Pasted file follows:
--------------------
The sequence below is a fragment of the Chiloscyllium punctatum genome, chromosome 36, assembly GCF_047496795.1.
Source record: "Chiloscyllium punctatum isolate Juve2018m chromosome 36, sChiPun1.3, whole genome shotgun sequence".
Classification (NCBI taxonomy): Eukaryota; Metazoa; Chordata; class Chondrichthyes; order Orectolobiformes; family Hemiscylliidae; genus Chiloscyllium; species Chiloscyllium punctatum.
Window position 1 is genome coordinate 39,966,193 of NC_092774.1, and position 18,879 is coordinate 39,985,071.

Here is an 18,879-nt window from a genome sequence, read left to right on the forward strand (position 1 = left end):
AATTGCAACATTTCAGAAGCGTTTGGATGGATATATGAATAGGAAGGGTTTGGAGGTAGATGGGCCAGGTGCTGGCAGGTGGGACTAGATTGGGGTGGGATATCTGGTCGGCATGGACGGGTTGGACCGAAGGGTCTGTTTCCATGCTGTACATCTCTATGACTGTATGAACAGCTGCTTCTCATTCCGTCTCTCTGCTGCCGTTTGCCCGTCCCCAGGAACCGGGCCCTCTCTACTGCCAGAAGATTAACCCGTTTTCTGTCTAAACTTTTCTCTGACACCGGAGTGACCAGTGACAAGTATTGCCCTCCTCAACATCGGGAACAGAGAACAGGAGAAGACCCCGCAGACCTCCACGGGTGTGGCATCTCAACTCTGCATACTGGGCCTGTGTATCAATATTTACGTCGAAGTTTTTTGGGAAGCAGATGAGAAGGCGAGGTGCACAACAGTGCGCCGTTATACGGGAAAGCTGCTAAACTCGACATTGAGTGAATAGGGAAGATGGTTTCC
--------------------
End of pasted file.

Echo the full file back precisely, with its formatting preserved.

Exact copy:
The sequence below is a fragment of the Chiloscyllium punctatum genome, chromosome 36, assembly GCF_047496795.1.
Source record: "Chiloscyllium punctatum isolate Juve2018m chromosome 36, sChiPun1.3, whole genome shotgun sequence".
Classification (NCBI taxonomy): Eukaryota; Metazoa; Chordata; class Chondrichthyes; order Orectolobiformes; family Hemiscylliidae; genus Chiloscyllium; species Chiloscyllium punctatum.
Window position 1 is genome coordinate 39,966,193 of NC_092774.1, and position 18,879 is coordinate 39,985,071.

Here is an 18,879-nt window from a genome sequence, read left to right on the forward strand (position 1 = left end):
AATTGCAACATTTCAGAAGCGTTTGGATGGATATATGAATAGGAAGGGTTTGGAGGTAGATGGGCCAGGTGCTGGCAGGTGGGACTAGATTGGGGTGGGATATCTGGTCGGCATGGACGGGTTGGACCGAAGGGTCTGTTTCCATGCTGTACATCTCTATGACTGTATGAACAGCTGCTTCTCATTCCGTCTCTCTGCTGCCGTTTGCCCGTCCCCAGGAACCGGGCCCTCTCTACTGCCAGAAGATTAACCCGTTTTCTGTCTAAACTTTTCTCTGACACCGGAGTGACCAGTGACAAGTATTGCCCTCCTCAACATCGGGAACAGAGAACAGGAGAAGACCCCGCAGACCTCCACGGGTGTGGCATCTCAACTCTGCATACTGGGCCTGTGTATCAATATTTACGTCGAAGTTTTTTGGGAAGCAGATGAGAAGGCGAGGTGCACAACAGTGCGCCGTTATACGGGAAAGCTGCTAAACTCGACATTGAGTGAATAGGGAAGATGGTTTCC